The triumph of art through autism

Since then, Sukman has met with Leizarov’s father every week for two or three hours, to discuss his son and his artwork.

By REBECCA ARATEN
August 5, 2019 22:08
3 minute read.
The triumph of art through autism

One of artist SHLOMI LEIZAROV's paintings. ‘His artistic expression is like there is more than one artist living in him.’. (photo credit: Courtesy)

Fifty-seven-year-old artist Shlomi Leizarov is unable to speak, but he doesn’t have to – his paintings say it all. Soon to be on display in Tel Aviv, Leizarov’s vivid, playful paintings tell the stories that he cannot verbalize, because of his autism.

“I really love his ability to express his feelings in wonderful shapes and colors and beauty that is exploding from the canvases that he is painting,” said Rachel Sukman, president of the International Association of Art Critics Israel and head curator of the Office in Tel Aviv Gallery, where Leizarov’s paintings will hang.

Sukman came across Leizarov’s artwork two years ago, when a friend of hers with a special-needs son mentioned him and his art. When she heard that Leizarov had produced hundreds of pieces, Sukman decided to call Leizarov’s father. “She invoked my curiosity,” Sukman said.

Since then, Sukman has met with Leizarov’s father every week for two or three hours, to discuss his son and his artwork.

Leizarov’s paintings transcend the categories of artistic styles and movements, according to Sukman. Some of his paintings feature large, expressive strokes, while others consist of precise strokes and soft colors. His works venture through surrealism at times, sometimes taking on the qualities of art brut – a style of art that is often adopted by self-taught artists.

“His artistic expression is like there is more than one artist living in him,” Sukman said. “He is like multiplying himself but in different ways, because when he starts to paint, he can’t stop. It’s something that is bigger than him, and he doesn’t care what is around him, who is around him.”

Leizarov’s diverse pieces share a certain sense of naïveté and playfulness, which is what makes them so precious in Sukman’s eyes.

“His paintings look very childish, in a way, and this was also a movement: the childish way to express yourself,” she said.

Leizarov often portrays humans and living creatures with a sense of love and sensitivity toward them; many of his images show people gathered together for various occasions, whether it be a birthday party, a choir performance or a picnic. He takes people familiar to him from different walks of life and paints them sitting around the same table.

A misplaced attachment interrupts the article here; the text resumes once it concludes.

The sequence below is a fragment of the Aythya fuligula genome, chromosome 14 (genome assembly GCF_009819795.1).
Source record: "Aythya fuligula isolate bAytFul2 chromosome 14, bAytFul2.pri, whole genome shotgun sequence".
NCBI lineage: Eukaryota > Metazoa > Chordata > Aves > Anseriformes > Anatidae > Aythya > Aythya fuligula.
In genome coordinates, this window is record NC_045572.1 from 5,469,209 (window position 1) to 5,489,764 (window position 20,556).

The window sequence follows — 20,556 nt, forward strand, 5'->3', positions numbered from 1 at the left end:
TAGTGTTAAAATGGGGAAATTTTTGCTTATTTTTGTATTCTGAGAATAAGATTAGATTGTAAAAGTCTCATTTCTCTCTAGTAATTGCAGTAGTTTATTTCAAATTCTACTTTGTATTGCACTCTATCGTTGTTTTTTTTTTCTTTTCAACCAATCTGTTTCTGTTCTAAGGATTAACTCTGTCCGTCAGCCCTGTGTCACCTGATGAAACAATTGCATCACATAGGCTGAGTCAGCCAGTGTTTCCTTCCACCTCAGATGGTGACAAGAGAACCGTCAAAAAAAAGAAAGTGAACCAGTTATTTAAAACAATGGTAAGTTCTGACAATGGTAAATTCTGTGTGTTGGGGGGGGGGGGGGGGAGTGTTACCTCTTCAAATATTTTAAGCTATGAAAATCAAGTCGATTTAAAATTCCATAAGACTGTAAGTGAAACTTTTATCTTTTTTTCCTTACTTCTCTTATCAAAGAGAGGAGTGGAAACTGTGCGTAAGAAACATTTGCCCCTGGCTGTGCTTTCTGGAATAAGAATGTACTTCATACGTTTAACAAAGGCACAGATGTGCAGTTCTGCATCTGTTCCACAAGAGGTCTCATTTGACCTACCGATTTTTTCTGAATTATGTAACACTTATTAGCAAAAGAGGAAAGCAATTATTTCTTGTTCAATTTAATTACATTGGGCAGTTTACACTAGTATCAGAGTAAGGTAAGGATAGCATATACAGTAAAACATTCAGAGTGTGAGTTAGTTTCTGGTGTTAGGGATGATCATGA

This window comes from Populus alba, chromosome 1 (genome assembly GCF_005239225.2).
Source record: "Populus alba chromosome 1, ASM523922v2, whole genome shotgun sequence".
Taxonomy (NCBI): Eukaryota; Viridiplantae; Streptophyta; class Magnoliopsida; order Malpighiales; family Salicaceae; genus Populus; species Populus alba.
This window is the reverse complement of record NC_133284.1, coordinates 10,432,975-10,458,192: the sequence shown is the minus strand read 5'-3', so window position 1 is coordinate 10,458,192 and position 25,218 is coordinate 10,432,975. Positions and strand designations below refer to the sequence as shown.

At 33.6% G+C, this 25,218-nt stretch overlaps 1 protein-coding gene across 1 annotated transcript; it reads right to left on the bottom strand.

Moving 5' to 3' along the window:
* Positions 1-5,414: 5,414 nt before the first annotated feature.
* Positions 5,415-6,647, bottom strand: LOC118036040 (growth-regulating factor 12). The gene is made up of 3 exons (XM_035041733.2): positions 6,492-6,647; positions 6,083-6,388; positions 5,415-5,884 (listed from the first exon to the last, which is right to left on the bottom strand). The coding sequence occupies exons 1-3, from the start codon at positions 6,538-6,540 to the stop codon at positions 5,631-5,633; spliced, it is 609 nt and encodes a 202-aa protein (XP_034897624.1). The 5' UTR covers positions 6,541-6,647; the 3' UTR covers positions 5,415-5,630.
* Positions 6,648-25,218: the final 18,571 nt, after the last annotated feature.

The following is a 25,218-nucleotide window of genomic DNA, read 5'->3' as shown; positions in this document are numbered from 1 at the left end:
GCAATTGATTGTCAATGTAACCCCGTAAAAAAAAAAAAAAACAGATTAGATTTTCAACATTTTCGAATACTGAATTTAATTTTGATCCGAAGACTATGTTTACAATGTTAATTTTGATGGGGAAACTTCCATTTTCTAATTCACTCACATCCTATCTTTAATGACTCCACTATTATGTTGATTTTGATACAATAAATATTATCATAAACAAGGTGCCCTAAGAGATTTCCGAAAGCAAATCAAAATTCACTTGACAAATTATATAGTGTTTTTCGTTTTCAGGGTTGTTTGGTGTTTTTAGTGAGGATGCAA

Already at the age of three, Leizarov busied himself with a brush. He received no formal training until recent years, when he began to meet with a few art teachers.

Leizarov’s father is very devoted to his artistic achievement, according to Sukman. He drives his son to his studio, which he visits three or four times each day.

In between working for Ofarim, the village where he lives in Ashdod, Leizarov loses himself at his canvas, which he works at relentlessly.

“He has this ability to paint for hours; he will not leave the canvas until finished,” Sukman said.

Leizarov often paints from memory and tends to use any materials that are around him when the urge to paint overcomes him.

“He’s doing whatever he feels the same moment,” Sukman remarked. “He has no boundaries or rules of this plague that all of these insider artists have.”

Leizarov’s work will be on display starting August 22, at 7:30 p.m. This will be the first time his artwork will be exhibited in a gallery. Past presentations of his work have been only on a municipal level. Sukman hopes that this opportunity will be just the beginning for him.

“He is so special, and his paintings can be represented in museums in Israel and in every gallery in Tel Aviv,” she said. “The point is that nobody pays attention to people that are a little different, and maybe I am the first one, but not the last one.”


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